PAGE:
Medicine and Depression - Updates in the News

Do you often feel sad, down, can’t get out of bed and drag yourself to class? Do you suffer from depression, or think you might? If you do, you’re not alone: though students enter medical school with mental health profiles similar to the rest of the population, doctors have higher rates of depression and suicide.

A New York Times article published Oct. 7 attempts to analyze those statistics and ask why, despite being more properly situated to understand mental health problems and seek help, doctors frequently choose to tough it out or self-medicate.

The article attributes this at least in part to the culture of medical education. Medical students tend to blame themselves for their problems and “have a difficult time admitting to any perceived weakness.” The competitive and stressful nature of medical education is sometimes isolating and functions as a sort of feedback loop for their Type-A personalities. Students may forego available counseling due to fear that their distress proves a kind of incompetence.

Another article, published in March at EMedicine, asserts that more should be done to educate medical students as soon as they begin their training about the facts of depression. Medical students and residents are vulnerable to depression due to long hours, learning to deal with death and dying, estrangement from support systems and general work stress. The writer encourages the medical community to destigmatize mental illness. It links to a consensus statement published in the Journal of American Medical Association in 2003, which aims to encourage treatment of depression by calling for a “shift in professional attitudes and institutional policies” that will support physicians seeking help.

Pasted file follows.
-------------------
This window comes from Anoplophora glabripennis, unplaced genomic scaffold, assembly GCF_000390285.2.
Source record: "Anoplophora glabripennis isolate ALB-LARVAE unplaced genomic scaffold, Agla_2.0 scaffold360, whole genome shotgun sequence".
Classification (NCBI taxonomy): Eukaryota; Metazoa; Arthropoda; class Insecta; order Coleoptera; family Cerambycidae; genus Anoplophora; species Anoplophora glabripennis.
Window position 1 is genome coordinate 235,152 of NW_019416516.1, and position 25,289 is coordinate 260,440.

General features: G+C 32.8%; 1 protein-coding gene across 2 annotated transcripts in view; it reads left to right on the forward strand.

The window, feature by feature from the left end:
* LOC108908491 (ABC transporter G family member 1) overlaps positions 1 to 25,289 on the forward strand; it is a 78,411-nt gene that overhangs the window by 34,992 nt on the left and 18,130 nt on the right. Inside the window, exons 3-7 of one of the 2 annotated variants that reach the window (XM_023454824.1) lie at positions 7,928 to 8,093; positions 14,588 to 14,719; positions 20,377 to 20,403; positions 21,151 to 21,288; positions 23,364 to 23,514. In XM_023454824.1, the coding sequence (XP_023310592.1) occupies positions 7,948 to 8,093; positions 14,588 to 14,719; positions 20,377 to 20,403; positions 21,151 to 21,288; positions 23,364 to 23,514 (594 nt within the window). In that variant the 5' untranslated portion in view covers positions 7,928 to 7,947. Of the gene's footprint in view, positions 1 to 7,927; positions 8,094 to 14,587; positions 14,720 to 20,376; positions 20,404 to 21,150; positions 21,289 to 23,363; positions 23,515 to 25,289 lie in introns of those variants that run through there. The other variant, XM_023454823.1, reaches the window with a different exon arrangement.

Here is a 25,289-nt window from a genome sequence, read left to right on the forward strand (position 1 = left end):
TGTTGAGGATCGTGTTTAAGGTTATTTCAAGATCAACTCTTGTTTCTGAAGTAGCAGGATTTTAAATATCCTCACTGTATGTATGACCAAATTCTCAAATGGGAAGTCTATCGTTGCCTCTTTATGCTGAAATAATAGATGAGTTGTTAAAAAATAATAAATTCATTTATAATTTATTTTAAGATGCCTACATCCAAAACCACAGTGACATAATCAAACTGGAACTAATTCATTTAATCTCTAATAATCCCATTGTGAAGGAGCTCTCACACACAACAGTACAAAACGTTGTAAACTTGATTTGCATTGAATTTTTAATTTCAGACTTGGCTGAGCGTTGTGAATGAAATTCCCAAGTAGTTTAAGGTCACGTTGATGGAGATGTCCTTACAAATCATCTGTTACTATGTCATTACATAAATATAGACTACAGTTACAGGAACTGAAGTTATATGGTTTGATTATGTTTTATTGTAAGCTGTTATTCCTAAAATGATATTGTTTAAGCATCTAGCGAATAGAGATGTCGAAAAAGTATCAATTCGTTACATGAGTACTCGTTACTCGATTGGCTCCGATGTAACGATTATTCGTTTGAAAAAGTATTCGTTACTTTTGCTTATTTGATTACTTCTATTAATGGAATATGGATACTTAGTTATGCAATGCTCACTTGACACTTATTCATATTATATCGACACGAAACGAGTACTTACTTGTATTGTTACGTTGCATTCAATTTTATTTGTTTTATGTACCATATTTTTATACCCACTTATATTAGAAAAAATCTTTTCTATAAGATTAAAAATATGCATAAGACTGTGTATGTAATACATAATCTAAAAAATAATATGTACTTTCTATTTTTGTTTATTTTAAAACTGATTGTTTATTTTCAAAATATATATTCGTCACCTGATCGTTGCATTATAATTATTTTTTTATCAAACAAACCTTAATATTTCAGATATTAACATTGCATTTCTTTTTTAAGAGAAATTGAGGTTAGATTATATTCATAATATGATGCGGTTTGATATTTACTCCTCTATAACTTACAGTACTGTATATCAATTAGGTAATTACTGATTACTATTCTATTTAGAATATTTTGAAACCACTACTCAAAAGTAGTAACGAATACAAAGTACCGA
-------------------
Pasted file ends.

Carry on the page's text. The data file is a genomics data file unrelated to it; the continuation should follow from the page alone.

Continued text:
The report notes that the concern for confidentiality in regarding mental health issues weighs heavily on young physicians, whose care providers may be on campus. It asks the Liaison Committee on Medical Education to mandate that schools educate students and residents about depression and suicide, encourage people to seek help, and foster a more supportive environment. After all, physicians more able to confront depression in themselves and their community are not only safer, but are better able to diagnose depression in their own patients.

Read the Times article here, and the EMedicine article here.

If you need to talk to someone about depression, visit or your medical school’s health clinic.

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